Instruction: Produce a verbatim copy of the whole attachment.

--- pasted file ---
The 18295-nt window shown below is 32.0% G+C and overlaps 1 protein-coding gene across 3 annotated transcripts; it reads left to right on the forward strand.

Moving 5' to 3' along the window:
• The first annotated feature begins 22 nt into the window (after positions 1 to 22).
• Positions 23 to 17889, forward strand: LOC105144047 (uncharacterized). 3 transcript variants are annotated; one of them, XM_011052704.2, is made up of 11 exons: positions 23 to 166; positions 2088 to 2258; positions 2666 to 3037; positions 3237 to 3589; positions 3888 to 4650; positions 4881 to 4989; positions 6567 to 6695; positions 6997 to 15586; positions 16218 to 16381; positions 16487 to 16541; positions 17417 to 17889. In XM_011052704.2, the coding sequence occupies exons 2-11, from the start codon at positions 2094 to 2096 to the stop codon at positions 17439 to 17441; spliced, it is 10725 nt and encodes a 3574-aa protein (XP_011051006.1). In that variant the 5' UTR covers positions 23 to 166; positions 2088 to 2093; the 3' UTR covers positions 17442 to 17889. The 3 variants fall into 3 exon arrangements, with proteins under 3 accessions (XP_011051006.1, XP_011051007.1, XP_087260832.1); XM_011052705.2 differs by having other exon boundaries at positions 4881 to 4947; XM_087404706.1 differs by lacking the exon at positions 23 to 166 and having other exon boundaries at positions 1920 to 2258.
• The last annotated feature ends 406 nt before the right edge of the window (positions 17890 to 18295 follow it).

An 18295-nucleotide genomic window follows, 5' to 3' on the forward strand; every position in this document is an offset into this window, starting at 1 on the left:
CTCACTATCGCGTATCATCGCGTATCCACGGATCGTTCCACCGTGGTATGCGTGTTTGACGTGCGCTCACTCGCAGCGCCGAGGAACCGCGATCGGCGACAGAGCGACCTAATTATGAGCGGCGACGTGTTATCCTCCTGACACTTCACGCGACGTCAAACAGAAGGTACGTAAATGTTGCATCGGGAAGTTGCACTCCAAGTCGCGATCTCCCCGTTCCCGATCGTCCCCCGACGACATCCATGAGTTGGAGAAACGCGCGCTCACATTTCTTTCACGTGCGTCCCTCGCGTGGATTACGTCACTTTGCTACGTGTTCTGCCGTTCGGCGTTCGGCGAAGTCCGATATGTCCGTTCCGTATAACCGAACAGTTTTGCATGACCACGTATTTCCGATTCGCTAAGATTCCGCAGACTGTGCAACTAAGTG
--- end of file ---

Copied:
The 18295-nt window shown below is 32.0% G+C and overlaps 1 protein-coding gene across 3 annotated transcripts; it reads left to right on the forward strand.

Moving 5' to 3' along the window:
• The first annotated feature begins 22 nt into the window (after positions 1 to 22).
• Positions 23 to 17889, forward strand: LOC105144047 (uncharacterized). 3 transcript variants are annotated; one of them, XM_011052704.2, is made up of 11 exons: positions 23 to 166; positions 2088 to 2258; positions 2666 to 3037; positions 3237 to 3589; positions 3888 to 4650; positions 4881 to 4989; positions 6567 to 6695; positions 6997 to 15586; positions 16218 to 16381; positions 16487 to 16541; positions 17417 to 17889. In XM_011052704.2, the coding sequence occupies exons 2-11, from the start codon at positions 2094 to 2096 to the stop codon at positions 17439 to 17441; spliced, it is 10725 nt and encodes a 3574-aa protein (XP_011051006.1). In that variant the 5' UTR covers positions 23 to 166; positions 2088 to 2093; the 3' UTR covers positions 17442 to 17889. The 3 variants fall into 3 exon arrangements, with proteins under 3 accessions (XP_011051006.1, XP_011051007.1, XP_087260832.1); XM_011052705.2 differs by having other exon boundaries at positions 4881 to 4947; XM_087404706.1 differs by lacking the exon at positions 23 to 166 and having other exon boundaries at positions 1920 to 2258.
• The last annotated feature ends 406 nt before the right edge of the window (positions 17890 to 18295 follow it).

An 18295-nucleotide genomic window follows, 5' to 3' on the forward strand; every position in this document is an offset into this window, starting at 1 on the left:
CTCACTATCGCGTATCATCGCGTATCCACGGATCGTTCCACCGTGGTATGCGTGTTTGACGTGCGCTCACTCGCAGCGCCGAGGAACCGCGATCGGCGACAGAGCGACCTAATTATGAGCGGCGACGTGTTATCCTCCTGACACTTCACGCGACGTCAAACAGAAGGTACGTAAATGTTGCATCGGGAAGTTGCACTCCAAGTCGCGATCTCCCCGTTCCCGATCGTCCCCCGACGACATCCATGAGTTGGAGAAACGCGCGCTCACATTTCTTTCACGTGCGTCCCTCGCGTGGATTACGTCACTTTGCTACGTGTTCTGCCGTTCGGCGTTCGGCGAAGTCCGATATGTCCGTTCCGTATAACCGAACAGTTTTGCATGACCACGTATTTCCGATTCGCTAAGATTCCGCAGACTGTGCAACTAAGTG